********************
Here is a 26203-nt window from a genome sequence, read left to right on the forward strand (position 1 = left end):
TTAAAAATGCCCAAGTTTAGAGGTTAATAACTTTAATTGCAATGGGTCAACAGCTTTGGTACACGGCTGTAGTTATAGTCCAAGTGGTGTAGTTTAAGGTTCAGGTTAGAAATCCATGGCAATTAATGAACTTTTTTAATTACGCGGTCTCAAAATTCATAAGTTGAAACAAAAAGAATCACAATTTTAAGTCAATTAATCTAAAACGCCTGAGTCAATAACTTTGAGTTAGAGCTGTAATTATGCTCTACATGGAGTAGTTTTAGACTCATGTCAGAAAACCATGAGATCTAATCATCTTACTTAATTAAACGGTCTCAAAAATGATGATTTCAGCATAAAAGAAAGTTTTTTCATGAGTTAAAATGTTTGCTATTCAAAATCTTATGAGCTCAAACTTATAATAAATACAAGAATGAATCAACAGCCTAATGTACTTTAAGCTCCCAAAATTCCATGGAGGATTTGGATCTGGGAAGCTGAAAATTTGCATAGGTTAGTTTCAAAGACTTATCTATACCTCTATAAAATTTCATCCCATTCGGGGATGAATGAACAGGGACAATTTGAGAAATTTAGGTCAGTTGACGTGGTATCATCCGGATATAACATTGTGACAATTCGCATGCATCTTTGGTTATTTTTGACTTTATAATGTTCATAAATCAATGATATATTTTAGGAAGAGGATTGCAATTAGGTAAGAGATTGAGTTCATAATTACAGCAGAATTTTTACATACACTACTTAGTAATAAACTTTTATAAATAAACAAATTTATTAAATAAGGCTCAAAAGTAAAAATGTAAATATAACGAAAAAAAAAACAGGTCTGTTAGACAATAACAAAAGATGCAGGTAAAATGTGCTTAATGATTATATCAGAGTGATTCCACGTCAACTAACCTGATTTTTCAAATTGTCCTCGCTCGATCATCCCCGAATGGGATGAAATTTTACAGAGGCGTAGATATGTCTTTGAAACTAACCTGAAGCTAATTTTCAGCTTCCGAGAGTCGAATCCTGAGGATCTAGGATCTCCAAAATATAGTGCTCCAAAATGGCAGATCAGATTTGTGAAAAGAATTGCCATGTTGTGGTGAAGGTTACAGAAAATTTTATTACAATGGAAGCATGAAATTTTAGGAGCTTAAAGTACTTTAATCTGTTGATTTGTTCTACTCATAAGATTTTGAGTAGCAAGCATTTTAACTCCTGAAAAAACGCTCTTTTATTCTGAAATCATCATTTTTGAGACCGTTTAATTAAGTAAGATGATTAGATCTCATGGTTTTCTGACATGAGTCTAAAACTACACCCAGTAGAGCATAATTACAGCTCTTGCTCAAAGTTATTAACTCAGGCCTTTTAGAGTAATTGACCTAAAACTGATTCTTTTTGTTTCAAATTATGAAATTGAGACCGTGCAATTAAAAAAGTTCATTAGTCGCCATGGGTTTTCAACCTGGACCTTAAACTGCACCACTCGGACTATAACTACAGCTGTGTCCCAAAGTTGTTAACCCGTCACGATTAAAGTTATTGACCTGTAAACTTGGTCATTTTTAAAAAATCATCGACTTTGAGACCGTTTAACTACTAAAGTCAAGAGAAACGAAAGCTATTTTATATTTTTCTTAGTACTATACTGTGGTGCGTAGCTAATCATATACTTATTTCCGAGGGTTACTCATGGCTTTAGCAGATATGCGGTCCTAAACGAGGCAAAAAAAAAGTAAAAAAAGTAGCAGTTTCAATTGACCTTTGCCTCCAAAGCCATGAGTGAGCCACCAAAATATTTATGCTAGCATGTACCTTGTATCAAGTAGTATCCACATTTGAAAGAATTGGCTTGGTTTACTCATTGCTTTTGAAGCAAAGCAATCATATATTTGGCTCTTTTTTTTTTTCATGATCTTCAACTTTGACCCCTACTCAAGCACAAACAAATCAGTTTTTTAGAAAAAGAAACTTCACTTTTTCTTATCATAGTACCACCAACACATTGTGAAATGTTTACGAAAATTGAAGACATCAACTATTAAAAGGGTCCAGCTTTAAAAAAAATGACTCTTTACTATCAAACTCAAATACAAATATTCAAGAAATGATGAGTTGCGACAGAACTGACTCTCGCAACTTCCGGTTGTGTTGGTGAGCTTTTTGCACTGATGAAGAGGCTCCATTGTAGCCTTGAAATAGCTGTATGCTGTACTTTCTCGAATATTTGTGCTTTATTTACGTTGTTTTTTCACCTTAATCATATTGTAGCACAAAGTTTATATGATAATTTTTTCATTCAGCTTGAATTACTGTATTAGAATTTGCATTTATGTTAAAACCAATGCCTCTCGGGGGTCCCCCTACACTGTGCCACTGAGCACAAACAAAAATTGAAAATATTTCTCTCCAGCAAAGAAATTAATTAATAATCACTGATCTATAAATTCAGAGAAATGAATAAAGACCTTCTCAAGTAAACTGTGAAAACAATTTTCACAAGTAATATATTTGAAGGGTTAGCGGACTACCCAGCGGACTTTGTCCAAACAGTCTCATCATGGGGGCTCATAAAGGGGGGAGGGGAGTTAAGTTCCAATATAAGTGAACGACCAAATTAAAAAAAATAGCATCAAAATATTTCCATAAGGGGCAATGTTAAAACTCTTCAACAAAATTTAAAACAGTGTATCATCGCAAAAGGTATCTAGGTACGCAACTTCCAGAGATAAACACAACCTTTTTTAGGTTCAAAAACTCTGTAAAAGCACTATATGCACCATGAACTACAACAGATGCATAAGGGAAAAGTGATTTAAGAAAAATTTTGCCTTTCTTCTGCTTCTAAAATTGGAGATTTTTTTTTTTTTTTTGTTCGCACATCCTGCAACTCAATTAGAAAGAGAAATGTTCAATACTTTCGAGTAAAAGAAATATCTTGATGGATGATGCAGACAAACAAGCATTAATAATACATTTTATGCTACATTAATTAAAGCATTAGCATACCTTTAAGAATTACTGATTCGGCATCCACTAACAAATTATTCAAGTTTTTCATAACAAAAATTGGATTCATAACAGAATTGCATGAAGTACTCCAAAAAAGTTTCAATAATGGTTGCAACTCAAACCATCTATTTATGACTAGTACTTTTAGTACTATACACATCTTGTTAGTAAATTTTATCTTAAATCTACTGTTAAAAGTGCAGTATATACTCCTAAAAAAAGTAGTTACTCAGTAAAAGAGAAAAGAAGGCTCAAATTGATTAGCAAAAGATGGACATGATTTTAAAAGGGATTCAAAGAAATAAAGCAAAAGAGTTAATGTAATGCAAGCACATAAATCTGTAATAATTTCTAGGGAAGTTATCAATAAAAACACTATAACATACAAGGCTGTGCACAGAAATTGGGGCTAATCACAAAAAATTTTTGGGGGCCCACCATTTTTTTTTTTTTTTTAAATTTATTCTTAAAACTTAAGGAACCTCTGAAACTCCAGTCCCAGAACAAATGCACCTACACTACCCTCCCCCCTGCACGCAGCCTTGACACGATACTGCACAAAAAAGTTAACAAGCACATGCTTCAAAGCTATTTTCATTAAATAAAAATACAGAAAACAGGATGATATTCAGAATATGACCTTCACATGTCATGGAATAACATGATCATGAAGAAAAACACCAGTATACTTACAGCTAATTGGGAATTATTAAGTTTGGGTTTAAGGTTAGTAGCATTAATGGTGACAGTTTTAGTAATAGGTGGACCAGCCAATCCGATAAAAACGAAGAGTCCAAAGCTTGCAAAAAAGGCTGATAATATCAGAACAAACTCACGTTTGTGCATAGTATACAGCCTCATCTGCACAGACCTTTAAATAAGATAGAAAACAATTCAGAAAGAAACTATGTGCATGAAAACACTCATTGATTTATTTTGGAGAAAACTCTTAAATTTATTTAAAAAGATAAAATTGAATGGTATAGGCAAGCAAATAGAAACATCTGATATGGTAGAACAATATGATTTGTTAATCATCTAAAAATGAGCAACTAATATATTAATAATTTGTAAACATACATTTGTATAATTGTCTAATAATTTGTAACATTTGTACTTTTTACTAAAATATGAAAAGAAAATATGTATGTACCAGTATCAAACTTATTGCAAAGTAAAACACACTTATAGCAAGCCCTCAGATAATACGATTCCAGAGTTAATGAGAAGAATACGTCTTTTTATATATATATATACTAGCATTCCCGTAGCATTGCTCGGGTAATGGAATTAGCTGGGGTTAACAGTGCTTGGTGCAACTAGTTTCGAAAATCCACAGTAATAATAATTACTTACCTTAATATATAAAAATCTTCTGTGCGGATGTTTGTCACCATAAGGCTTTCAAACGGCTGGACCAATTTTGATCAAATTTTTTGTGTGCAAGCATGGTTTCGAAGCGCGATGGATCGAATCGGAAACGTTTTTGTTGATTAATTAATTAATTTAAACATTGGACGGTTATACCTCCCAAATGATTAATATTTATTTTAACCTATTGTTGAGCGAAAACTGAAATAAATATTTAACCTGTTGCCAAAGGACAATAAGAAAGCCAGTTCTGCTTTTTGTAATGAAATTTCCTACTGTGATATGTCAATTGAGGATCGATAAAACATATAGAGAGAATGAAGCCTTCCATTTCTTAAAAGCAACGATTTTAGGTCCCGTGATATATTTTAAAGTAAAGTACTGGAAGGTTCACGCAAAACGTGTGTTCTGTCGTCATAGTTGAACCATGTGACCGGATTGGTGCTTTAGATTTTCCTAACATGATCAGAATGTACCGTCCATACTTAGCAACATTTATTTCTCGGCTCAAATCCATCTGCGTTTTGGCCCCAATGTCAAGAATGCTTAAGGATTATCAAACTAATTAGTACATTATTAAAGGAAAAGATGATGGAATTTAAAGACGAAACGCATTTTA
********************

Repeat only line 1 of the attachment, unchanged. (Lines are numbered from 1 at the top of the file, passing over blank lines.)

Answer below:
Here is a 26203-nt window from a genome sequence, read left to right on the forward strand (position 1 = left end):